This is an ongoing series where you ask and I answer! If you have a money question, please fill out this form.
Here we go!
Thanks Lily for asking today’s question:
Hi Sarah, I’m really bad at developing better money habits and making them stick. I want results right away, then I just get so impatient and frustrated and I just want to give up. Do you have any suggestions for me?
There are things that I use on a daily basis to reassess my habits all the time. It sounds to me like you know that having a really good solid foundation by having better money habits is really what’s going to get you on your way to a better financial future. Good for you!
I have three tips for you:
Figure Out Your ‘Why’
You may have heard this in many business books or self-improvement books but this concept is really important because if you don’t understand why you’re actually starting or developing better money habits in the first place, you’re not going to want to stick with it when it starts to get a little tough.
Start with what I like to call “The Five Whys” Let’s say you want to start a habit to save a couple of hundred dollars a month. Then you just ask yourself “why?”.
Once you get the answer to that, then you ask “Why?” again. You do that a few times until you’re really really clear what it is that you want to gain out of developing that habit.
Note: I cover this in more detail in my new book The Authentic Budget: Harness Your Personality to Manage Money on Your Own Terms Like a Pro.
Use the 1% Rule to Develop Better Money Habits
This rule basically means you start super small with this new habit and increase that by one percent each day. You want to do this is so that it seems less intimidating when you’re starting this habit. When something seems unreachable you’re not going to do it. It’s human nature. I’m pretty guilty of this.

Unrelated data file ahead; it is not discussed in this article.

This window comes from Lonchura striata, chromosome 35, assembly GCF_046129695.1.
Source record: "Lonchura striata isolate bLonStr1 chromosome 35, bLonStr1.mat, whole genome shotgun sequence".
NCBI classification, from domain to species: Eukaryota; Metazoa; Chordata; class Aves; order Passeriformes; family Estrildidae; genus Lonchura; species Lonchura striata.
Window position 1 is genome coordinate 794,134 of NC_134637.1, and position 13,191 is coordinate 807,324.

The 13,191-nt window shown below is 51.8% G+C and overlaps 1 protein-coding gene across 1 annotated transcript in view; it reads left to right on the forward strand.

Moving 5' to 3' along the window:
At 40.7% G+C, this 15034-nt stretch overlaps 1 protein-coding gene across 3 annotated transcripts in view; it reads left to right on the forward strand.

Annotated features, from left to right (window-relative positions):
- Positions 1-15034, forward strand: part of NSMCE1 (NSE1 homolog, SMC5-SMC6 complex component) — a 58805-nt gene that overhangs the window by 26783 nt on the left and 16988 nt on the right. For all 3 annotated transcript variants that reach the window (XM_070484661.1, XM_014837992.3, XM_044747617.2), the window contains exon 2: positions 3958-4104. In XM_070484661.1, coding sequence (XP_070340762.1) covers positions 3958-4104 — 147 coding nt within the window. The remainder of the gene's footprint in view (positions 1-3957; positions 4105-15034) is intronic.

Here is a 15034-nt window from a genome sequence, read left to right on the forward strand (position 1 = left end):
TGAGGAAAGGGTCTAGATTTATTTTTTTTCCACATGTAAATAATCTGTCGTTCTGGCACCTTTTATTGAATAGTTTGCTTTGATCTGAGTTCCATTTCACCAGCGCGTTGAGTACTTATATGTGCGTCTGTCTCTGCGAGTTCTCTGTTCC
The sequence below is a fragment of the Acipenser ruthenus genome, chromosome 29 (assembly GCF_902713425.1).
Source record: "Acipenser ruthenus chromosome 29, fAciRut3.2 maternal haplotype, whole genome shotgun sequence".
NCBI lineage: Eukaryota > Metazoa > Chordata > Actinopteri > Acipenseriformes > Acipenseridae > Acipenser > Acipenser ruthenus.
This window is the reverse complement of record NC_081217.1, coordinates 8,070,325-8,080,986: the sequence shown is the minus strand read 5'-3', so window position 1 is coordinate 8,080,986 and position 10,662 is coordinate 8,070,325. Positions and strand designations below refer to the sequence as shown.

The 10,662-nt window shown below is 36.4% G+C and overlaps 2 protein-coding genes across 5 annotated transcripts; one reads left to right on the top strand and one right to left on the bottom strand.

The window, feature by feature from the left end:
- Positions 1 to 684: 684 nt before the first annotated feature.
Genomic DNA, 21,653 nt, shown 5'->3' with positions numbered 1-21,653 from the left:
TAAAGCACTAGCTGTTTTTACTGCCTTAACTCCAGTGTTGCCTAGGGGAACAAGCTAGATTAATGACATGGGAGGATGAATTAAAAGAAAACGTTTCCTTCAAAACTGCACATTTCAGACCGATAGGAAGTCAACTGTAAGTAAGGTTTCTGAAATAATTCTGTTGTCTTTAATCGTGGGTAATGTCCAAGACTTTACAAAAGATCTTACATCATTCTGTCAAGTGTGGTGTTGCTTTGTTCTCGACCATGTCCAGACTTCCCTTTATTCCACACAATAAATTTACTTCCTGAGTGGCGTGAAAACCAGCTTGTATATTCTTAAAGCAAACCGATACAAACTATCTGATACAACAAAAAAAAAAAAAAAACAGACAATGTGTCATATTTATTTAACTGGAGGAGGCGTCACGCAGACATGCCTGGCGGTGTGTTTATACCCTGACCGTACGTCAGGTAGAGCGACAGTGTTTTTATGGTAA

For example, a really popular habit that people want to develop is exercise. That’s really hard if initially tell yourself you want to exercise for an hour every day. It’s going to be too intimidating and you’re going to want to give up. Instead, you’d start with the bare minimum, like 5 minutes a day, or even putting on workout clothes that day, and keep building on that.
So for money, let’s say you want to save five hundred dollars a month. What is the smallest amount that you could start saving today? Maybe you can save five dollars a day. That’s great.
The next day, you’re going to then increase that amount by 1 percent, whatever one percent of five dollars is, then keep building up 1% after that. You’ll soon find that because you’re you’re starting small, it’s going to really stick when you start to develop better money habits.
Pair an Existing Habit With Your New One
The important thing is to make sure that the old habit you’re pairing your new one with is something that you do every day without thinking.
An example of mine is when I wanted to start a gratitude practice in the morning. Usually when I wake up, I’m really grumpy and I want a cup of water. I then usually just stretch or do yoga and wake for my son to wake up.
I realized that I automatically have a glass of water the first thing I wake up. So what I did then was I put my cup out every night where I could see it when I walked out of my bedroom the first in the morning. And right beside it would be my gratitude journal.
So without thinking, I started drinking the cup or water and filling this journal out. It soon became a habit and something that I do every day. It actually feels really weird when I don’t do it.
Is there something that you can pair your new money habit with an old one? Maybe you like to check your credit card statements at a certain place in your house. Can you put something there that reminds you of this new habit that you’re trying to develop?
You’ll soon find that when you are doing something that you already do and adding incremental steps to put in a new habit it’s much much easier.
Your turn: Are you trying to develop better money habits? Let me know in the comments below.
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